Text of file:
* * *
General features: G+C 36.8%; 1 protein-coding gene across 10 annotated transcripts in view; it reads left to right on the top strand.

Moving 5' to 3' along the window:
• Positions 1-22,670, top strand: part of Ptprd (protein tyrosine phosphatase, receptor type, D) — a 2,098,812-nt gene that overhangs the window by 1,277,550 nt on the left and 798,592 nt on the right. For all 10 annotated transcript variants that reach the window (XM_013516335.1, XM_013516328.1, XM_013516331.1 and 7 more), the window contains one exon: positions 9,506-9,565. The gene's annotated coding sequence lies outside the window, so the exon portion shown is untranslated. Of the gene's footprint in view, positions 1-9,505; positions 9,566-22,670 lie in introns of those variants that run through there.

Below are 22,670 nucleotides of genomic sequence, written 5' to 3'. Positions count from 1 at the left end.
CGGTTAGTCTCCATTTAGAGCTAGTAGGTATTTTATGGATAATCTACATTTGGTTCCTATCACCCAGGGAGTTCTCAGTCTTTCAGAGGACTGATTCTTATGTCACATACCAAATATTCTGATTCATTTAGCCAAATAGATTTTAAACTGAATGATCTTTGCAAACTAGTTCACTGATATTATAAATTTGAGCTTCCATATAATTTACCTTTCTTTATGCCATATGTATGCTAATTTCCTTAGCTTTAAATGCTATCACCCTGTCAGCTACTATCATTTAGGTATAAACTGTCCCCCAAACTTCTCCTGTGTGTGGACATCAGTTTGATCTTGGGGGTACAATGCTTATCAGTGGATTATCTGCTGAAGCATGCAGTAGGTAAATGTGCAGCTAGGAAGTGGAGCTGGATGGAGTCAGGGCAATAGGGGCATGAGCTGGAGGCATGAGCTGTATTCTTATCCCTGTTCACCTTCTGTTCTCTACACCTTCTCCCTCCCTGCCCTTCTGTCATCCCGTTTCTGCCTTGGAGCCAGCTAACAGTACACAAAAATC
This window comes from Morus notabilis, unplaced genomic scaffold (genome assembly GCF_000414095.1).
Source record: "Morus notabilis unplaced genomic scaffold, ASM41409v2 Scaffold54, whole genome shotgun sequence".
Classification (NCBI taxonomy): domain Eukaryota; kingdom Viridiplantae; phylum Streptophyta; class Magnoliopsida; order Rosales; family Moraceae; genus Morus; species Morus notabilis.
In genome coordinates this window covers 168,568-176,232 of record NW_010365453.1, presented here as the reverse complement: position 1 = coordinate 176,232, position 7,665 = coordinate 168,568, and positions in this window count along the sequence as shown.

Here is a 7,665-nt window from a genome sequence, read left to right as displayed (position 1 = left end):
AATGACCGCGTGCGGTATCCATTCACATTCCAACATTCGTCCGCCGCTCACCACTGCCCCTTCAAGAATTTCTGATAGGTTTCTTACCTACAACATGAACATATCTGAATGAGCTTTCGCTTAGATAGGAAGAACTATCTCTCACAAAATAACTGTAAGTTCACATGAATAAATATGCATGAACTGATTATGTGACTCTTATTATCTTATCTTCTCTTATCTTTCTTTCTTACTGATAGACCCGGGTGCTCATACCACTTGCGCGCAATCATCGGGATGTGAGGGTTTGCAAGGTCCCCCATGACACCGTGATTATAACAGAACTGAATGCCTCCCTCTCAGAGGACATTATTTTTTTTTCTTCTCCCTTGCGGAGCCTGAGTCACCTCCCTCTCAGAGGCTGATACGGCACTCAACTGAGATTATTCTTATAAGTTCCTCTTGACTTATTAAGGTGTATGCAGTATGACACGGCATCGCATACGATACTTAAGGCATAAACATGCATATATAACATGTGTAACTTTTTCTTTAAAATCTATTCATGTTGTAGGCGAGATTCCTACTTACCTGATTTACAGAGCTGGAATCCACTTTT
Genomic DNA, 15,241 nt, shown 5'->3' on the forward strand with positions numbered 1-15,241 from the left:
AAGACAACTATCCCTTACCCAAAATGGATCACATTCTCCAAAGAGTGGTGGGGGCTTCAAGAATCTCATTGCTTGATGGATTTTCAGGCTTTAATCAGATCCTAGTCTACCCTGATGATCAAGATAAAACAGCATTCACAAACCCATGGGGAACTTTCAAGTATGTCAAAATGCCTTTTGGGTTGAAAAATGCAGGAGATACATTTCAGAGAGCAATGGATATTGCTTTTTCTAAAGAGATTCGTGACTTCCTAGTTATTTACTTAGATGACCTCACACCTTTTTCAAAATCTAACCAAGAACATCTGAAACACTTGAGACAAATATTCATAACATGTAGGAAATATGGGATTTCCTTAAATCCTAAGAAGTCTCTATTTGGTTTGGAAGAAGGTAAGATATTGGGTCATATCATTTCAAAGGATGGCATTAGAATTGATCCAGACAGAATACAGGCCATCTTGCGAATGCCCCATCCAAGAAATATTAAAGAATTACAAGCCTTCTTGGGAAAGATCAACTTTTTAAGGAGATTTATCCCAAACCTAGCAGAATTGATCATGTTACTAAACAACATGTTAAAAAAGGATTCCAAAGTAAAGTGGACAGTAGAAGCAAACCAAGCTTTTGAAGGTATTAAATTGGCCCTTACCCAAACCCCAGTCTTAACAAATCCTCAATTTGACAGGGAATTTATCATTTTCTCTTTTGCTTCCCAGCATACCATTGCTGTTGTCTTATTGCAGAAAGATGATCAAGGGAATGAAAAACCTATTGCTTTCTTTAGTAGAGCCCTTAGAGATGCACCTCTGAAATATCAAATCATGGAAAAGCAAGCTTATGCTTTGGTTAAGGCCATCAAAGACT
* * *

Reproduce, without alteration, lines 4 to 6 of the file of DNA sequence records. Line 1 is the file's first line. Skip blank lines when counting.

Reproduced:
Below are 22,670 nucleotides of genomic sequence, written 5' to 3'. Positions count from 1 at the left end.
CGGTTAGTCTCCATTTAGAGCTAGTAGGTATTTTATGGATAATCTACATTTGGTTCCTATCACCCAGGGAGTTCTCAGTCTTTCAGAGGACTGATTCTTATGTCACATACCAAATATTCTGATTCATTTAGCCAAATAGATTTTAAACTGAATGATCTTTGCAAACTAGTTCACTGATATTATAAATTTGAGCTTCCATATAATTTACCTTTCTTTATGCCATATGTATGCTAATTTCCTTAGCTTTAAATGCTATCACCCTGTCAGCTACTATCATTTAGGTATAAACTGTCCCCCAAACTTCTCCTGTGTGTGGACATCAGTTTGATCTTGGGGGTACAATGCTTATCAGTGGATTATCTGCTGAAGCATGCAGTAGGTAAATGTGCAGCTAGGAAGTGGAGCTGGATGGAGTCAGGGCAATAGGGGCATGAGCTGGAGGCATGAGCTGTATTCTTATCCCTGTTCACCTTCTGTTCTCTACACCTTCTCCCTCCCTGCCCTTCTGTCATCCCGTTTCTGCCTTGGAGCCAGCTAACAGTACACAAAAATC
This window comes from Morus notabilis, unplaced genomic scaffold (genome assembly GCF_000414095.1).